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Ultimate Mapping Guide Part 1 - How Tableau and Mapbox work together

04 Feb 2016 . maps . Comments #mapbox #tutorial

Chris Toomey and Craig Bloodworth present the ultimate guide to Mapbox in Tableau

This is the first of a 5-part series on using Mapbox and Tableau. As you may know, Craig was the first to bring Mapbox into Tableau, and I’ve extended his work to include uploads and Mapbox Studio integration. With the forthcoming release of Tableau 9.3, which now includes support for both Mapbox Studio Classic and Mapbox GL, we decided to join forces to help you build the best maps ever and make them work smoothly with Tableau.

Here’s how it’s going to work - we’ve figured out all the things you need to know, and we’ll give them to you in bite-sized pieces. I’ll publish here, and Craig will publish here. We will flip flop each post so that we both have the time to write the best content possible for the Tableau and Mapbox communities. When we’re done, you’ll be fully equipped to take your Tableau and Mapbox skills to the next level.

Here’s what we are going to cover:

Part 1: How Tableau and Mapbox work together

Part 2: Styling Mapbox Maps

Part 3: Extend your Map with YOUR data

Part 4: Next-Level Styles

Part 5: Bringing it all together

Let’s get started!

Mapbox and Tableau have always played well together, starting with Craig’s original TMS hack. Starting with 9.2, Tableau supports Mapbox Studio Classic styles out of the box. 9.3 is adding the ability to use maps built in Mapbox’s fancy new Studio. Since Studio is the new hotness, and nobody wants to write CartoCSS, everything we are going to show you will be using Mapbox Studio and Tableau 9.3.

Here’s the setup - I’m a huge college football fan, and I want to know where my fellow Dawgs live. That way, I know where I can wear my purple and gold safely. Back in 2014, The NYTimes Upshot published this great map of which ZIP codes love which teams.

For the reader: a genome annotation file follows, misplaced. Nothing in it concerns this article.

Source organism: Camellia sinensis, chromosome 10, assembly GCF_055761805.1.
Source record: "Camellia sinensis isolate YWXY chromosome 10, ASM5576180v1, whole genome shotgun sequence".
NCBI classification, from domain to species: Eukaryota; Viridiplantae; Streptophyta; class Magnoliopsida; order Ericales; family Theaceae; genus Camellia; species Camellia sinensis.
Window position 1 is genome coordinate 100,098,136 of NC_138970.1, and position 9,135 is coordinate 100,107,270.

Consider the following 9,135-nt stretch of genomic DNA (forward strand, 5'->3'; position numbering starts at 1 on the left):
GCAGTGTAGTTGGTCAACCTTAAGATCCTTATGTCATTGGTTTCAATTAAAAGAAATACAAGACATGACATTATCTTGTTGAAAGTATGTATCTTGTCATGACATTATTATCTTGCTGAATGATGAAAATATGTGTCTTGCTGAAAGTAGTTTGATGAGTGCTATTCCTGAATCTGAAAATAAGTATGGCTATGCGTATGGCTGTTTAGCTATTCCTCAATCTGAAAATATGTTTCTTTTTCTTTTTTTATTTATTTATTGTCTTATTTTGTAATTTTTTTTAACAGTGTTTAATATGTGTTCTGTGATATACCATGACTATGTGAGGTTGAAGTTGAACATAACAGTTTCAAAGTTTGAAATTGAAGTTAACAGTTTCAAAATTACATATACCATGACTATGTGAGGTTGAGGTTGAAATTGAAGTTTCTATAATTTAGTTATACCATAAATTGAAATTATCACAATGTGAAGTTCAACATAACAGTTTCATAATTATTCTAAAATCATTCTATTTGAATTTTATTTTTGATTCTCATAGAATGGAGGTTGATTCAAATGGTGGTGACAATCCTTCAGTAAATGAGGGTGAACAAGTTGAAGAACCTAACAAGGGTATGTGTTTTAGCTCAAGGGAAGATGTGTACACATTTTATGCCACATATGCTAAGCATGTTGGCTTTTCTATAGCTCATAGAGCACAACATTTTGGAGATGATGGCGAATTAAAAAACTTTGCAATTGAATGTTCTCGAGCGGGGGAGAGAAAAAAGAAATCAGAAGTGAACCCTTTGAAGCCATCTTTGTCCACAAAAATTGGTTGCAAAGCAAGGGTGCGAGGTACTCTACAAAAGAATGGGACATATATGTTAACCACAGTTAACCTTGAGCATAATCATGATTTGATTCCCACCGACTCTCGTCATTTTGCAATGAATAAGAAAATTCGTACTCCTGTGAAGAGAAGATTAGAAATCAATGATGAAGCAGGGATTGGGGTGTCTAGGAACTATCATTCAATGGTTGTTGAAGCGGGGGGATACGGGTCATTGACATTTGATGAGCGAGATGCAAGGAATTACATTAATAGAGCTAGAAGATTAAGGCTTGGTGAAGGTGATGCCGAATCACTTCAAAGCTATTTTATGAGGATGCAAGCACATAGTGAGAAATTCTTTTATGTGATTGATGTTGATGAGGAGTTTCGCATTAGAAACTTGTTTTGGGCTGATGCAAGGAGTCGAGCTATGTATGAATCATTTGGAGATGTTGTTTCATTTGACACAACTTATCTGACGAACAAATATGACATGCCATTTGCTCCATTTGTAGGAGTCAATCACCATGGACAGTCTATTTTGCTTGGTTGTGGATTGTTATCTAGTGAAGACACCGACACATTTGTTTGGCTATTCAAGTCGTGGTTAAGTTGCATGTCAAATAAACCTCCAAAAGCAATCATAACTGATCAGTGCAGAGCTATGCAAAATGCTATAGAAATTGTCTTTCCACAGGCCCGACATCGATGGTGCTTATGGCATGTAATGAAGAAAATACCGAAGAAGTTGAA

That’s a pretty cool approach, you basically have “Fan Universes” spread out across the country. Describing them as universes made me think:

  1. How far is the center of the Fan Universe from center of their Football Universe (aka THE STADIUM)?
  2. How much physical space do these fans occupy?
  3. How much do they actually like these teams?

These are great questions for Tableau, so I decided to build my homage to the NYTimes, with a map. The data all came via Alteryx, where I scraped the NYTimes data, added in some Stadium data courtesy of Google, calculated some centerpoints and geographic areas, and created shapes that I could use with Studio. I then built a map in Studio that mimicked what the NYTimes did.

I built out my workbook, plotting the stadium location and the center of the Fan Universes, connected with a line, and a few other metrics. The lines are colored to show the relative size of the Universes. I chose pink to purple because it’s a gradient I have from Slalom and it stands out no matter what. But I really want to use my Mapbox Studio Map. How do I do that?

Step 1: Go to Mapbox.com, login, and get the URL.


Step 2: Back in Tableau, add a Map Service and paste in the URL.


And you are done!

All the fancy style rules you built work perfectly, and I’m loving the new pan and scroll-to-zoom. Feels like a real map.


Let’s say you want to change your map, say make the color of the water more blue. Let’s make those changes, and see how they affect Tableau.


Map updated, now what happens in Tableau?


As you would expect, it starts up just where we left off…but my water is still grey. When I zoom out, its blue again, but it goes back to gray when I zoom in. Why?

Tile Caching

To explain this, it is important to understand how Tableau and Mapbox play together. This next section is a little technical, so I’ll show you how to fix it, and then show you how it all works. Feel free to skip to the end if you like, it won’t hurt my feelings.

Tableau Caches everything

This is to help with performance as well as provide some support for interruptions in connectivity. The downside is that for things like maps, it can disrupt or even ruin the experience you are trying to build. The good news is that these are easy to find and clean out.

On Mac, they live here:


On Windows, they live here:


To fix your goofy tiles, it’s as easy as going to that path and deleting the MapTiles folder. Like so:


If you are interested to know how all this works, read on, otherwise you can skip to the end and play with the workbook I built :grinning:

How Tableau interacts with Mapbox

You’ve heard me mention the word tiles before - here and in other posts. The way these maps (Mapbox and Tableau) work are based on a grid 256x256 images stitched together (or 512x512 if you are using @2x). You can see this in the URLs that are requested by Tableau, which follow the general pattern of

api.mapbox.com/v4/{mapid}/{z}/{x}/{y}.{format}?access_token=<your access token>

Z is for Zoom, X and Y are used to identify the tile, just like using a coordinate system. Each consecutive Zoom level increases the number of Tiles, so Z = 1 is 1 tile, Z = 2 is 2x2, Z = 3 is 4x4, etc. They are numbered consecutively so you (or Tableau) don’t have to figure out which tile goes where. They just know.

Courtesy of Wikipedia, here’s the Z-level breakdown